According to the Oxford Vaccine Group, the following are just some of the stages that a vaccine has to go through before use: a literature review to look at what has been done before; a theoretical development or innovation, coming up with a new idea or varying an existing one; and laboratory testing and development, involving in vitro testing using individual cells and in vivo testing, which often uses mice. Even at that early stage, when the vaccine is not being tested on humans, it still has to pass rigorous safety tests to demonstrate that it works.
After that stage, it will move on to a phase 1 study: an initial trial of a small group of adult participants, normally up to only 100, carried out to ensure that the vaccine does not have a major safety concern in humans and to work out the most effective dose. We then move on to a phase 2 study: a trial with a larger group of participants, normally several hundred, to check that the vaccine works consistently across various groups of people and to look at whether it starts to generate an immune response. It is also in this stage that we start to find out any potential side-effects.
After that stage, we move on to a phase 3 study: a trial of a much larger group of people—normally several thousand. Those trials gather statistically significant data on the vaccine’s safety and efficacy, which means looking at whether the vaccine generates the level of immunity that would prevent disease, and which provides evidence that the vaccine can actually reduce the number of cases. The phase 3 study also gives us a better chance of understanding side-effects, particularly rarer side-effects that might not have been caught in the phase 2 trials.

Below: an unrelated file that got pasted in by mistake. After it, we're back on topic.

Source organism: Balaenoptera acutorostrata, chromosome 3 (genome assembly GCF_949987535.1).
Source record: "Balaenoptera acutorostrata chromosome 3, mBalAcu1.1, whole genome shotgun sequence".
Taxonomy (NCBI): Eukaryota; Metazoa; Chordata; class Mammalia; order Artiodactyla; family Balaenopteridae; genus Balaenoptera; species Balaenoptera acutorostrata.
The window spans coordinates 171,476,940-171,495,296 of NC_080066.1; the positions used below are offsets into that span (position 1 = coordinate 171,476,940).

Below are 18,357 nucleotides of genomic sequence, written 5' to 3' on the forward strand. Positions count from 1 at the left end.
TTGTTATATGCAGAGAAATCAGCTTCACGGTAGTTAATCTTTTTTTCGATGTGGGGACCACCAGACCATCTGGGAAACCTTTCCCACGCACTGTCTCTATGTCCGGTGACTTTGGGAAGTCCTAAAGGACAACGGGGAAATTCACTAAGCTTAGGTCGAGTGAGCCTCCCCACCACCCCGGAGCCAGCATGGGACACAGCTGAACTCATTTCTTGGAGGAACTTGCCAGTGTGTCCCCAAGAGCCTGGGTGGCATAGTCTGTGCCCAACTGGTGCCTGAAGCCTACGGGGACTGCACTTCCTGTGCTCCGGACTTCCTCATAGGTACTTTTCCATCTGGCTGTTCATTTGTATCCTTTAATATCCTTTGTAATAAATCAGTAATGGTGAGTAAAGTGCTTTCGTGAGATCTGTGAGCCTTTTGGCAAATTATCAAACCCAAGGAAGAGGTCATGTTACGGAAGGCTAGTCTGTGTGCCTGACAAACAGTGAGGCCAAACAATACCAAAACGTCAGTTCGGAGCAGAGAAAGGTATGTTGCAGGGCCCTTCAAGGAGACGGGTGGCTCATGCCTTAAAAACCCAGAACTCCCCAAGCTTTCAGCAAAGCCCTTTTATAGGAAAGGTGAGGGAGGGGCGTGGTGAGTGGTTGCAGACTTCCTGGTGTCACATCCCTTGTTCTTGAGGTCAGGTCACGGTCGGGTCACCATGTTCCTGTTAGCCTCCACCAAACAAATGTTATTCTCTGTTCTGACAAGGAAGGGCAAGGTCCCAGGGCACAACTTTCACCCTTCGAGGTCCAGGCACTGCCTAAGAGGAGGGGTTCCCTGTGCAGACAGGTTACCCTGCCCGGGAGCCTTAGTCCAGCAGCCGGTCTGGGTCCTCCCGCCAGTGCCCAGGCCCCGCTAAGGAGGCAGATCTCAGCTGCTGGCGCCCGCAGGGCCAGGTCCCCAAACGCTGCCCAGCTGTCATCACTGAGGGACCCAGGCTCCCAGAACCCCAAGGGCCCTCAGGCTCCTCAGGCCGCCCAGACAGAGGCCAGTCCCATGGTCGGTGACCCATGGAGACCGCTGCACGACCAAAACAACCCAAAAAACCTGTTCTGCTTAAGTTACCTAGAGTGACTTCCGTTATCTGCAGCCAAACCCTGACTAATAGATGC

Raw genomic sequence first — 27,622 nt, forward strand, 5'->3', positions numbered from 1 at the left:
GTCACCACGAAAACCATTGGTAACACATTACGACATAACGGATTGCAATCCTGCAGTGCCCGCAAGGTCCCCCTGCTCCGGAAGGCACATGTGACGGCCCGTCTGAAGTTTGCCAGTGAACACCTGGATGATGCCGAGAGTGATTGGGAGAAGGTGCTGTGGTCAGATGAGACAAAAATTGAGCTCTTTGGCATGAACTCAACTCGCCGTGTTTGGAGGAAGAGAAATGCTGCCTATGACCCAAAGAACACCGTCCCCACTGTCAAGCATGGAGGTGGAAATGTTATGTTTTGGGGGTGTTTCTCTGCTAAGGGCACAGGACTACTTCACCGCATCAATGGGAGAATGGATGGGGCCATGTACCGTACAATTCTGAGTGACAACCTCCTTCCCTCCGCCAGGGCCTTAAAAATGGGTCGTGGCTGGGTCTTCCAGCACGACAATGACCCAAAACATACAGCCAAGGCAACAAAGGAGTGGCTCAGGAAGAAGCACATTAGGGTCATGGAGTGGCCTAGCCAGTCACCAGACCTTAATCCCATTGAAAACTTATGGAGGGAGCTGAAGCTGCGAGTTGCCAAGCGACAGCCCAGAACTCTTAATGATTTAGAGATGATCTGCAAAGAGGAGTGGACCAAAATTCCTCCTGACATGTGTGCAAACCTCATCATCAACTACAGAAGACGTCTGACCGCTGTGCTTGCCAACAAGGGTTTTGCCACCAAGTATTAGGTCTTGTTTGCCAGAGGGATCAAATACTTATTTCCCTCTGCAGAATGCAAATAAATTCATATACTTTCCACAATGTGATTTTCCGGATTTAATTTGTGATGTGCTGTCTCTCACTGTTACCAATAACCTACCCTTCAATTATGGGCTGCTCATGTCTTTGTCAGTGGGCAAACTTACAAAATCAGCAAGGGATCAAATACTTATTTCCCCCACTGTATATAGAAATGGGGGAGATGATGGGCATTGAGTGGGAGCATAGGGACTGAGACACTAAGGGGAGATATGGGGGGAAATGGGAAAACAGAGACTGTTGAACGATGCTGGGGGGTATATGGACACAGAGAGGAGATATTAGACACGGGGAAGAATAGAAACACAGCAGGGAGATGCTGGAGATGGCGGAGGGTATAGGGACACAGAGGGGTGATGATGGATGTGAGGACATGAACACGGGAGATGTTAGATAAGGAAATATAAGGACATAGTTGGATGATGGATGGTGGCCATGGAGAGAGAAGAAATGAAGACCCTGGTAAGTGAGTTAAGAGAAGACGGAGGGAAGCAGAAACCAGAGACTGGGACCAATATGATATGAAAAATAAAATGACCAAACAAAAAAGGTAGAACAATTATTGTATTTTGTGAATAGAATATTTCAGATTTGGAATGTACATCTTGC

After the phase 3 studies, we move into licensing and expert review of all trial data by the UK Government and the Medicines and Healthcare Products Regulatory Agency. At that stage, regulators check that the trials show that the product meets the necessary efficacy and safety levels. They also ensure that, for example, the product’s advantages far outweigh the disadvantages. After the vaccine is disseminated to the public, phase 4 studies start: post-marketing surveillance of the vaccine to monitor the effects after it has been administered to the general population.
That is quite a substantial list of safety tests, but it does not stop there, because the vaccine, and the trials used to test it, must also meet a set of regulations. They include regulations laid down in international conference on harmonisation good clinical practice; the declaration of Helsinki, which is about ethical principles for medical research involving human subjects; the EU clinical trials directive, enshrined in UK law by the Medicines for Human Use (Clinical Trials) Regulations 2004; and the Royal College of Paediatrics and Child Health guidelines for the ethical conduct of medical research involving children.
In addition to that additional layer of safety, for trials in the United Kingdom the vaccine and the trials used in its development must receive individual approval from the MHRA, while the trial itself must be approved by an NHS research ethics committee, a local NHS research and development office, and the Health and Safety Executive. That is quite an extensive list of tests and regulations that a vaccine has to go through before it is considered safe to be used by the wider public.
Vaccines go through rigorous testing, and all information relating to their testing, licensing, side-effects and so on is available for public scrutiny. Vaccines are also constantly monitored after approval. The extensive list of stages a new vaccine must go through raises the question of how the covid-19 vaccine—the Pfizer vaccine currently being rolled out—was approved so quickly. Vaccines can take several years to be approved, so that is a fair question, which we must answer.